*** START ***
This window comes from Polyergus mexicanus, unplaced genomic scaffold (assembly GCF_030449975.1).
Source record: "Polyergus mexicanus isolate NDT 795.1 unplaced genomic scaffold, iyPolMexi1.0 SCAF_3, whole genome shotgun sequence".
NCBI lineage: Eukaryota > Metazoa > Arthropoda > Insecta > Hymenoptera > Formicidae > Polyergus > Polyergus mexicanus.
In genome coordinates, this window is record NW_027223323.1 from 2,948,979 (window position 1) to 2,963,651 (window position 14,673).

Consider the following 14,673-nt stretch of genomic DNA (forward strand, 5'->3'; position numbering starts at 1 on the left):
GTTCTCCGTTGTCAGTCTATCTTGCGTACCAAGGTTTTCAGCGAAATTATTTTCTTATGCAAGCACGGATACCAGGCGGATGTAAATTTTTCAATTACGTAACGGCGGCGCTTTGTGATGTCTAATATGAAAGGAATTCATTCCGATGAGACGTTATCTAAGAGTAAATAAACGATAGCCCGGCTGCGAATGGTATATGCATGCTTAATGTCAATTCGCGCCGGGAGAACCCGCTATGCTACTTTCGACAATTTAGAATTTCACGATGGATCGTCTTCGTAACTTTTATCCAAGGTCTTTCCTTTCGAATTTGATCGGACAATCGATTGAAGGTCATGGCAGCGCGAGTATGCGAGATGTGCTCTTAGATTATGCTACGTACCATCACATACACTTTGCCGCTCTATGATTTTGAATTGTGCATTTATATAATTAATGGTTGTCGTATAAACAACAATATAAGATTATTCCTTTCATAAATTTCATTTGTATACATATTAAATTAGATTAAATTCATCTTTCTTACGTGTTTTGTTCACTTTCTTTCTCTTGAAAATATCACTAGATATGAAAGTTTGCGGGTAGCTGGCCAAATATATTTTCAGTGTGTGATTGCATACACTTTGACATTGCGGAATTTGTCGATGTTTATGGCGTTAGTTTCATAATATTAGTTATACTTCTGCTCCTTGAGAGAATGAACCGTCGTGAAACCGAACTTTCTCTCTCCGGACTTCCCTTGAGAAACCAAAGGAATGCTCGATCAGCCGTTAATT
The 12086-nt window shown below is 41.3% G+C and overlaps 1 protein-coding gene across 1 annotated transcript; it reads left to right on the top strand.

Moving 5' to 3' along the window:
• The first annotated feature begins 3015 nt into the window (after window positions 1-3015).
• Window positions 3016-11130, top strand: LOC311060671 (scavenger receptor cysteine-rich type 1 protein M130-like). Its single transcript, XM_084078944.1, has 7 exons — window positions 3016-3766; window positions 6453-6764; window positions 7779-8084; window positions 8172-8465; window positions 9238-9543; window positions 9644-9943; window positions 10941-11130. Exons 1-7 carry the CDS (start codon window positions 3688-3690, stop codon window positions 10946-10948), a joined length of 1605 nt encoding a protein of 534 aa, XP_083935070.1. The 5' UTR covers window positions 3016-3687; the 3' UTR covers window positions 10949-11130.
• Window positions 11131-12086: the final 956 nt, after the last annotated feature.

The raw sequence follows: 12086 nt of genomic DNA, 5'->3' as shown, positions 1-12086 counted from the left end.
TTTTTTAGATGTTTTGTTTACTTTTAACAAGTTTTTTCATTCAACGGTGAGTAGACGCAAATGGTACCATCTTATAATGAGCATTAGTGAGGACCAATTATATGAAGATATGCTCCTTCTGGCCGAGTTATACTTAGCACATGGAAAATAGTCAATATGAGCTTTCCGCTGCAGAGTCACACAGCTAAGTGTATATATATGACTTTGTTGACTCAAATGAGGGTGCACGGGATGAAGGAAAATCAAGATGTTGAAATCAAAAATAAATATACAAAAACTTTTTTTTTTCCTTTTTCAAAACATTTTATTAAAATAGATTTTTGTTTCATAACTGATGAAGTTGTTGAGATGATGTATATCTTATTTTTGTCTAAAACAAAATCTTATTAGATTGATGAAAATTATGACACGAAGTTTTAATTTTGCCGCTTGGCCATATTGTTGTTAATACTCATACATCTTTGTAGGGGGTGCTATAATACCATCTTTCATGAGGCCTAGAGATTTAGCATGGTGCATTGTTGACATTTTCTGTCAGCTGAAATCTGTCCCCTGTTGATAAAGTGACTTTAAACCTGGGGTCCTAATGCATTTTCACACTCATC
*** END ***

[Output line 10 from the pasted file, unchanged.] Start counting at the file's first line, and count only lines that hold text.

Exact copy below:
• Window positions 3016-11130, top strand: LOC311060671 (scavenger receptor cysteine-rich type 1 protein M130-like). Its single transcript, XM_084078944.1, has 7 exons — window positions 3016-3766; window positions 6453-6764; window positions 7779-8084; window positions 8172-8465; window positions 9238-9543; window positions 9644-9943; window positions 10941-11130. Exons 1-7 carry the CDS (start codon window positions 3688-3690, stop codon window positions 10946-10948), a joined length of 1605 nt encoding a protein of 534 aa, XP_083935070.1. The 5' UTR covers window positions 3016-3687; the 3' UTR covers window positions 10949-11130.